Bad governance is the opposite process of good governance. All the elements of democracy which are the anonymity of good governance are handicapped or disabled in totalitarian government. The decision making process is monopolized by a group around the government (minority) instead of society (majority) or consensus. The idea of “no person is above the rule of law” in a democratic system is reversed and become ‘an individual is above the law” or a ruling party or the leaders in ruling party are above the rule law” and can make any decision they wish.  This shows that authoritarianism is the nucleus of bad governance. Bad governance results to huge loss in economic growth and not only that, it also affects the human resources, the human ingenuity and the personality of the citizens.  Corruption and humanitarian crises (poverty, political, religious or ethnic conflicts) are also typical examples of bad governance. These are the facts happening under the current EPRDF Government in Ethiopia.

 Ethiopia’s Democratic Façade: Human Rights Abuses Past and Present

Today, we witness when the Government of Ethiopia makes loud voice about flourishing of democracy in that country. The reality on the ground shows that the undemocratic behavior of the regime is overshadowed by the Democratic façade that the regime continued demonstrating for the past twenty years.

When the EPRDF/TPLF Government took power in 1991 in Ethiopia was high expectations from both local and international communities that there would be a drastic change in bad records of human rights situations in Ethiopia under the previous Military regime (1974-1991). Contrary to everyone’s expectations, human rights Abuses in Ethiopia worsened which have been documented by local, regional and international human rights organizations as well as some Western governmental agencies.

Today, in Ethiopia political extra-judicial killings, kidnappings and disappearances, mass arrests and imprisonments without court warrants in torturous prison situations, extended imprisonment without trials, tortures, denials and delaying of justice, discriminations in resource allocations and implementations, biased educational and development policies, denials of employment and job promotion opportunities and/or the misuse of such opportunities as coercive political tools, etc. are rampant.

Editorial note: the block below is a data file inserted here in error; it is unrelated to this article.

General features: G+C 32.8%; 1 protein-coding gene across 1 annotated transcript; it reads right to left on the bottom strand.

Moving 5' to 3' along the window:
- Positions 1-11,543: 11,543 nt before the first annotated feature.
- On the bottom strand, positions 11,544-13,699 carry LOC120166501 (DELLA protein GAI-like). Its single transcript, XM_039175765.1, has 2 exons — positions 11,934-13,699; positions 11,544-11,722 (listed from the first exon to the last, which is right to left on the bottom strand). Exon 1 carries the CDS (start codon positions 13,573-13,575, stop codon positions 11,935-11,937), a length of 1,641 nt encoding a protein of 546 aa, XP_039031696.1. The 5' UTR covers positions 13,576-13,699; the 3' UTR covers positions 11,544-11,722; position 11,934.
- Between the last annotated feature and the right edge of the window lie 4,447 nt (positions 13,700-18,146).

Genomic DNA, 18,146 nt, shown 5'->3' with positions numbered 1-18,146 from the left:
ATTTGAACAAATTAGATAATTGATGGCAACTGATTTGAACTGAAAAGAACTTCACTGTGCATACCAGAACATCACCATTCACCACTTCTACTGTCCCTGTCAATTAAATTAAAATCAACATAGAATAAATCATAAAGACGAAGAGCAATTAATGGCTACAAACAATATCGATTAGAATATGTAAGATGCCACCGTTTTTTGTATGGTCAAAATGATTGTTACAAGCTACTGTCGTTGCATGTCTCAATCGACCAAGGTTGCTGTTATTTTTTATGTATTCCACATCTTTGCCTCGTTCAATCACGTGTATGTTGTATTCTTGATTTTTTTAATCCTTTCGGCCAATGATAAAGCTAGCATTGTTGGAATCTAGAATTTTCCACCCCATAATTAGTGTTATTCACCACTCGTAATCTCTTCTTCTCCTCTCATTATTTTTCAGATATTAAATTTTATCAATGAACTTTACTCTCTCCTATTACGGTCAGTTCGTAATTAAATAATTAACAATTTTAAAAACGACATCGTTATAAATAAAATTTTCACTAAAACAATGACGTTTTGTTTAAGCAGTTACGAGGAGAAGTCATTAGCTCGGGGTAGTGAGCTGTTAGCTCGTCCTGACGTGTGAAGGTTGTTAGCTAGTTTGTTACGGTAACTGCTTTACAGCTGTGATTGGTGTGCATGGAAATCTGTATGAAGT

Since the election of May 15, 2005 in which the Ethiopian people showed their determination to exercise their rights of free and democratic election and which ends in violence with the death of more than 194 civilians, the EPRDF Government is very dedicated to not show tolerance for any group it suspects they are a threat to its power. The best example is what has been happened and still happening continuously for many years in Oromia regional state and other areas against young generation College and University  students and against political opposition party members. The University student’s peaceful movement which was started in 2006 against the hidden Ethiopian regime policy to destroy the forests in South Oromia Zone was cracked down by arresting more than 600 students and killing at different colleges and Universities among whom around 300 were released at different times and the whereabouts of the rests are still unknown. Thousands of University and College Oromo students, leaders of political organizations, journalists, and suspected opposition political members are held in penitentiaries without trials for many years. Only in a year of 2011 more than 500 Oromo students were kidnapped from their University and College Campuses (see power point). All students who were released from prison and returned to their campus were not allowed to continue their education, instead all were awarded dismissal certificates from their respective faculties.

On the other hand, the social crises in Ethiopia are becoming deeper and deeper, while the socio-economic gap between the favored (the politically-affiliated groups and individuals) and the disfavored is getting wider and wider. For the majority of Ethiopians, life has become unbearable. It has become very difficult even for civil servants, who could be classified as the middle class, to support their families.

Conclusion: